Judge Land: on Judges and Courts fighting back for the Polish Rule of Law

by: in Law
Escalator_blog on Polish rule of law_UM.jpg

The Polish turn away from democracy, named by Sadurski as anti-constitutional populist backsliding, has taken on a new dramatic and bold turn involving the active use of the available tools by the judges to question and address the rule of law problems in Poland. The judges seem to be fighting back hard resulting in a suspenseful and binge-worthy narrative.

The judges’ ‘rule of law movement’ started earlier this year with the question from the High Court of Ireland requesting the opinion of the Court of Justice on the possibility to execute the European Arrest Warrant in relation to the Polish citizen in what became known as a ‘Celmer’ case (Case C‑216/18 PPU Minister for Justice and Equality v LM). The High Court expressed serious doubts whether in the context of the lack of independence of the judiciary in Poland the suspect would receive a fair trial. The Court of Justice of the European Union was called upon to rule on the basis of the ensuring fundamental rights protection standards as manifested by the Charter of Fundamental Rights. The judgment establishing the two prong test for national courts received mixed reception (see the critical account by Wouter van Ballegooij, Petra Bárd on Verfassungblog) as presenting more structured possibility to suspend mutual recognition, which in turn may threat the functioning of the EU legal system. On the other hand the decision of the Irish High Court and the subsequent judgment of the CJEU constitute the instances of the joining on the part of the judges to the movement against the undemocratic populist backsliding in Europe in general and in Poland, in particular. It seems that the boldness of the Irish judge worked as an encouragement and stimulated re-discovery of the preliminary reference procedure of the Polish judges as a tool to address the domestic rule of law troubles.

The trend was initiated with the very Polish Supreme Court, which on 2 August 2018 referred six preliminary questions to the CJEU. The questions focused on the position of the Polish judiciary following the reform of the Supreme Court and their limited independence and, potentially, impartiality. The case appeared before the court as the result of the proceedings started by the Polish Insurance Institution (one of its regional units) against an individual. Simultaneously, the Polish Supreme Court, suspended application of the controversial provisions of the Supreme Court Act. This step was welcome by the judges and academics. The Polish court had undoubtedly the power to ask the question, it was not sure whether the question focused on rule of law should be considered admissible. Yet, the CJEU agreed to instigate the proceedings in line with the expedite procedure and the hearing was scheduled for February 2019.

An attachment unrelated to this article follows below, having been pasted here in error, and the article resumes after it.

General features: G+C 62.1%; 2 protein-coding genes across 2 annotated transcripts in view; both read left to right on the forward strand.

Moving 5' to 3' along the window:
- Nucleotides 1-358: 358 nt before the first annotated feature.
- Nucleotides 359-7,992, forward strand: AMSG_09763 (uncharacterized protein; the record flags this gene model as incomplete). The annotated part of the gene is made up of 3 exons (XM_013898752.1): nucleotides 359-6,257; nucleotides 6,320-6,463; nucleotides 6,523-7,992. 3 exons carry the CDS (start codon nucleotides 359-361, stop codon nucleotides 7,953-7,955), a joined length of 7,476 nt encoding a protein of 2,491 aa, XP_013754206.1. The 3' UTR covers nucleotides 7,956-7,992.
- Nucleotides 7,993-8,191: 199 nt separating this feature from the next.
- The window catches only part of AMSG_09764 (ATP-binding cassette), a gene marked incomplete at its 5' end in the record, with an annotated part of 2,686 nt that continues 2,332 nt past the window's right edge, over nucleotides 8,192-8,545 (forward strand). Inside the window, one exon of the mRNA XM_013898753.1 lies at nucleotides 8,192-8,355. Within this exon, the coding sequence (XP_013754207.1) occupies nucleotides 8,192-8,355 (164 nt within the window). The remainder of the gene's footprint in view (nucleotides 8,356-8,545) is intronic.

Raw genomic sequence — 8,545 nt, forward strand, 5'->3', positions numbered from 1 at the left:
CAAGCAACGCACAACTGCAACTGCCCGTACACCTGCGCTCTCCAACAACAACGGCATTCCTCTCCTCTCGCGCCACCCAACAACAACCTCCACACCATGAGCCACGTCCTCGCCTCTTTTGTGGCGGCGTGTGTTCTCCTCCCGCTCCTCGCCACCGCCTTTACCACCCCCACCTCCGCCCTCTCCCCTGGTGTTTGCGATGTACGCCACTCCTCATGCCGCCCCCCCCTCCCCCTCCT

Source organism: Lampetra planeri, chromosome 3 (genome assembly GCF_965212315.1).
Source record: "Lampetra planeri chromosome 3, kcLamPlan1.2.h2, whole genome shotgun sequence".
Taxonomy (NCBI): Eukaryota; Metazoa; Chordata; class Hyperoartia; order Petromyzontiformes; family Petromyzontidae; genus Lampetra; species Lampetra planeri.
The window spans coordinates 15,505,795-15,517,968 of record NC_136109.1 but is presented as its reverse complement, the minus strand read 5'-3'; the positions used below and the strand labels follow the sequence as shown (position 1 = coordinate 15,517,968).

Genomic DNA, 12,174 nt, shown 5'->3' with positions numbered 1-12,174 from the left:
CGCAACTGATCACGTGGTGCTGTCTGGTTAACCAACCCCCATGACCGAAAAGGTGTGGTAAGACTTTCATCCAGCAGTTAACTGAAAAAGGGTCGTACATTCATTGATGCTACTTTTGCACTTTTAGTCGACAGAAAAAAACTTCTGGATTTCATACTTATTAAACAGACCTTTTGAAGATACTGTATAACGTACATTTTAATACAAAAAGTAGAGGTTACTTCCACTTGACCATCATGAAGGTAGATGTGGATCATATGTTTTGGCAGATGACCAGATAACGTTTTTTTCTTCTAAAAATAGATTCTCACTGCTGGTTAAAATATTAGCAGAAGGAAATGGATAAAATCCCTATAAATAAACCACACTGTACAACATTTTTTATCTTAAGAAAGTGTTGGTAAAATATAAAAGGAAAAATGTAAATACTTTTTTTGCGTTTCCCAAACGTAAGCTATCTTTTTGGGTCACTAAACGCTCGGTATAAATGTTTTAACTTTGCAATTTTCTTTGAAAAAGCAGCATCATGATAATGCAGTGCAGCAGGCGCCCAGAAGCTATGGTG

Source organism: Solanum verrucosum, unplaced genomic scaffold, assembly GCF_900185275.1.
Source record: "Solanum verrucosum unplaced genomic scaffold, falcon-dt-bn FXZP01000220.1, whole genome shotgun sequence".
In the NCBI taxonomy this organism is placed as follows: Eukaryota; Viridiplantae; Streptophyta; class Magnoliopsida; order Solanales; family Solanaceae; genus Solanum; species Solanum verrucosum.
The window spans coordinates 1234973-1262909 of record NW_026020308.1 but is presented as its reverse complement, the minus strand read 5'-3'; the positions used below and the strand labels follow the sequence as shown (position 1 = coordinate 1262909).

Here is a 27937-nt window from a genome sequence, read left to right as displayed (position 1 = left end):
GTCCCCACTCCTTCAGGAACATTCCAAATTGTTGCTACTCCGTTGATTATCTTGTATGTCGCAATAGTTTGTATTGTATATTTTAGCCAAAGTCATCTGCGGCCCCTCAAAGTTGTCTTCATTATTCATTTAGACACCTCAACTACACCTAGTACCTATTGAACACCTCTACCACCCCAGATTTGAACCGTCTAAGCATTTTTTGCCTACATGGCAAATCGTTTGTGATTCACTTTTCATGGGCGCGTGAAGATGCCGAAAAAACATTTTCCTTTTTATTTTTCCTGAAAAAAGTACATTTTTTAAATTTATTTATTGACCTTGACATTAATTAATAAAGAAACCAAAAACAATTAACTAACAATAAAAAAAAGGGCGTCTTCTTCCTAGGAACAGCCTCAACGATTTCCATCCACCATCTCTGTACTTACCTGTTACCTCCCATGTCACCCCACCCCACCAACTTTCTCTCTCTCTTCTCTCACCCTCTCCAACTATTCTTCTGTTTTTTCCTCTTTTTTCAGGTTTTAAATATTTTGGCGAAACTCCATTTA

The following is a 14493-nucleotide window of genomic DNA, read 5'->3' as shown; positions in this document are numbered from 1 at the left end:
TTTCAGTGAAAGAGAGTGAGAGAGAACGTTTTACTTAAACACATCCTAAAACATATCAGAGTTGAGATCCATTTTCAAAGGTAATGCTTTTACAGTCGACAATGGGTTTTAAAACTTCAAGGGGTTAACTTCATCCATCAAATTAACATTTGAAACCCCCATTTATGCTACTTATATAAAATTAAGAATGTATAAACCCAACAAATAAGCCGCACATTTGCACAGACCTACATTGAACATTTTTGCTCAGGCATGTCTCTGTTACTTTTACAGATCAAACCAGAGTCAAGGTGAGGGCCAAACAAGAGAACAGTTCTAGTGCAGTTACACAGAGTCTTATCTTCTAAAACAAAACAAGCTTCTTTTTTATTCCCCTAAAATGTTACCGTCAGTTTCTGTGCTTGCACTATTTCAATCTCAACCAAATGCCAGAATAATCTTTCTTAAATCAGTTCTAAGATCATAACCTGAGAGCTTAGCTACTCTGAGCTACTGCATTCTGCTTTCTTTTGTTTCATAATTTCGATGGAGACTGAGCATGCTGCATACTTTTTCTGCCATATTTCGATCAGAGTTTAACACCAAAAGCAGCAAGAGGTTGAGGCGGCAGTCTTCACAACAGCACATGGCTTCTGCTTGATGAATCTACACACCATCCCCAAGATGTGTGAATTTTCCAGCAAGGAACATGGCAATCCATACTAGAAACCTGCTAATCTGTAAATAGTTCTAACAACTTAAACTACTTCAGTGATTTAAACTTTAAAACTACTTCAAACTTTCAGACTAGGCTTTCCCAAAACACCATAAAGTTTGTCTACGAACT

Elsewhere, in Łódź, the regional court was called to rule on a seemingly banal case arising between the municipality of Łowicz and the Treasury. According to the plaintiff, the city of Łowicz did not receive adequate subsidies from the state to run its activities. Following the hearing of evidence, it is quite likely that the ruling will be disadvantageous for the Treasury which will be required to pay ca 2,4 million PLN (equivalent of 600.000 Euros) to Łowicz. Here as well the Regional Court decided to stay the proceedings and refer the question to the CJEU (C-558/18). It was asked to assess the new form of disciplinary proceedings against the Polish judges, which seem to be threatening judicial independence inasmuch as they create risks for political influence over outcomes of judicial proceedings, and their content. The Regional Court asked also whether it was acceptable to use in the disciplinary proceedings illegally obtained evidence.

In the meantime on 29 September 2018, as it seems, under pressure from the government, the Polish Insurance Institution withdrew the claim thus bringing the proceedings, within the framework of which the Polish Supreme Court referred the questions to the Luxembourg Court, to the end. The former was suspected to withdraw the questions all together thus ending the entire controversy.

And yet this was not what happened.

On 3 October 2018 the Polish Supreme Court in a different case, relating to the establishment of the employment relationship in relation to a worker posted in Poland (and so falling under the application of Directive 96/71/EC of the European Parliament and of the Council of 16 December 1996 concerning the posting of workers in the framework of the provision of services) referred further 5 questions to the CJEU. These questions are identical to the ones filed in August 2018 and focus on the independence and impartiality of the judges of the Supreme Court in particular.

It remains to be seen whether these instances of judicial activism will turn into an actual movement involving judges from multiple Member States (a phenomenon feared both by the judiciary themselves and the politicians) thus marking the actual, as opposed to formally proclaimed by the CJEU, birth of the European judiciary.

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